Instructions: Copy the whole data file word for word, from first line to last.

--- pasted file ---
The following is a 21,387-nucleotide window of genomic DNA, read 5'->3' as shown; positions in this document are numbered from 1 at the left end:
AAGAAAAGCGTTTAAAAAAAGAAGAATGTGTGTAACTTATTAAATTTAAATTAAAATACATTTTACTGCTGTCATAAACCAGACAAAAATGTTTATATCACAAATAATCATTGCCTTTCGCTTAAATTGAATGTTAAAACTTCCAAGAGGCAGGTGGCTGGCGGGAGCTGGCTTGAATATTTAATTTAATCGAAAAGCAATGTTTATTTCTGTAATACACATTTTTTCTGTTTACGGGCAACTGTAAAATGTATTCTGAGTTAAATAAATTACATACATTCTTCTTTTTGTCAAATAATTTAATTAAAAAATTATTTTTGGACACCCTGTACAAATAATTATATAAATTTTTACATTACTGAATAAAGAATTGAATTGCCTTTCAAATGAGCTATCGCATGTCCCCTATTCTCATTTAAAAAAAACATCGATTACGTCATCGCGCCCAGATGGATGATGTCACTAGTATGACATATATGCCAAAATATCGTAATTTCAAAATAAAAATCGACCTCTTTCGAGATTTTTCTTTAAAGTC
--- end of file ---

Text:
The following is a 21,387-nucleotide window of genomic DNA, read 5'->3' as shown; positions in this document are numbered from 1 at the left end:
AAGAAAAGCGTTTAAAAAAAGAAGAATGTGTGTAACTTATTAAATTTAAATTAAAATACATTTTACTGCTGTCATAAACCAGACAAAAATGTTTATATCACAAATAATCATTGCCTTTCGCTTAAATTGAATGTTAAAACTTCCAAGAGGCAGGTGGCTGGCGGGAGCTGGCTTGAATATTTAATTTAATCGAAAAGCAATGTTTATTTCTGTAATACACATTTTTTCTGTTTACGGGCAACTGTAAAATGTATTCTGAGTTAAATAAATTACATACATTCTTCTTTTTGTCAAATAATTTAATTAAAAAATTATTTTTGGACACCCTGTACAAATAATTATATAAATTTTTACATTACTGAATAAAGAATTGAATTGCCTTTCAAATGAGCTATCGCATGTCCCCTATTCTCATTTAAAAAAAACATCGATTACGTCATCGCGCCCAGATGGATGATGTCACTAGTATGACATATATGCCAAAATATCGTAATTTCAAAATAAAAATCGACCTCTTTCGAGATTTTTCTTTAAAGTC